Conservationists say it will help control scattered construction of vacation homes.
by John Richardson, staff writer
MONDAY at the Senator Inn in Augusta
TUESDAY at the Ramada Inn in Bangor
WEDNESDAY, Sept. 30, at the Presque Isle Inn and Convention Center in Presque Isle
THE TIMES for each hearing are 1 to 4:30 p.m. and 6 to 10 p.m.
WRITTEN TESTIMONY can be submitted before Oct. 21 to: Maine Land Use Regulation Commission, 22 State House Station, Augusta, Maine, 04333-0022.
COMMENTS may also be submitted by e-mail to LURC@maine.gov
The planning and zoning agency for Maine’s North Woods is finalizing a new plan to control development pressure in the region.
Maine’s Land Use Regulation Commission says new ownership of the forests and new types of development mean it’s time to update the 12-year-old comprehensive plan and find new ways to guide future growth.
“The landscape has changed substantially since 1997 – commercial wind power, commercial water extraction, the character of residential development,” said Catherine Carroll, the commission’s executive director.
Conservationists are backing the plan, saying the commission has had little control over the scattered construction of vacation homes throughout the commercial forest. While the proposed document lacks specific restrictions, it would give commissioners power to develop controls later through the rule-making process.
The proposed new blueprint for development faces opposition from a major group of timberland owners who argue that there is no need for new restrictions in what is still a sparsely populated area.
“We’re not seeing the same problem,” said James Cote, communications coordinator for the Forest Products Council of Maine.
The land use commission will hold three public hearings around the state next week on its proposed comprehensive plan. It also will accept written comments until Oct. 21. The southernmost hearing is scheduled Monday in Augusta.
Carroll and planning officials with the agency met Tuesday with members of the editorial board of the Portland Press Herald/Maine Sunday Telegram.
Regulators said the location and pace of development is not a pressing problem, but it could be soon.
A new generation of landowners includes investors who, unlike paper companies, are focused less on the long-term timber value of their properties. And the character of development has changed, with modern four-season vacation homes replacing the traditional rustic camps that used to be built there.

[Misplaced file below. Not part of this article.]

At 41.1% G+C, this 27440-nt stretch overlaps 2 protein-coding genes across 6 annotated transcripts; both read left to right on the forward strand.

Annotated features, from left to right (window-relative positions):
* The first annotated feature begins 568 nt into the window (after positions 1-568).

Most of the new homes are built on individual lots, which means the land use commission has no control over where they go. A growing number of homes are being built in interior sections of the North Woods, although most of the development is still happening around the edges.
The proposed comprehensive plan calls for the commission to adopt new strategies – and potentially new rules – as a way to steer growth to suitable areas and keep it out of more sensitive ones.
“The commission is saying we need some new tools to deal with what’s coming,” Carroll said.
Commission members oversee land use in a 10.4 million-acre area – roughly half the state – where there are too few residents to support local governments and planning and zoning boards.
Coincidentally, the agency is scheduled to vote today whether to approve Plum Creek Timber Co.’s rezoning plan for the Moosehead Lake region. That plan, which includes two resorts and 975 house lots, was introduced four years ago, around the same time the commission was beginning work on its new comprehensive plan.
Although the Plum Creek project is an example of changing ownership goals and development pressure, that project will not be affected by any changes in the comprehensive plan.
Cathy Johnson, senior staff attorney and North Woods project director for the Natural Resources Council of Maine, said the commission needs more authority over the location of development.
“Right now, two-thirds of the development that’s happening is not being reviewed for location,” Johnson said. “I think (the proposal) is a balanced plan that takes some of the steps necessary so they can accomplish their legal mandate, which is to direct development to the proper locations and protect the natural, remote character of the area.”>/p>
Cote, whose organization represents the owners of 7 million acres, said the region’s character is not in any danger.
“(The proposal) is kind of this document of fear and it lacks any recognition of all the positive things going on,” he said.
Conservation easements and wildlife management agreements have protected large areas, and landowners continue to allow all kinds of recreational use of the forests, he said.
“In most cases, development is on the decline right now, and (the little that is taking place) is happening right where (the commission) has said development is appropriate – along the fringe,” he said. “We think things are going pretty well.”>/p>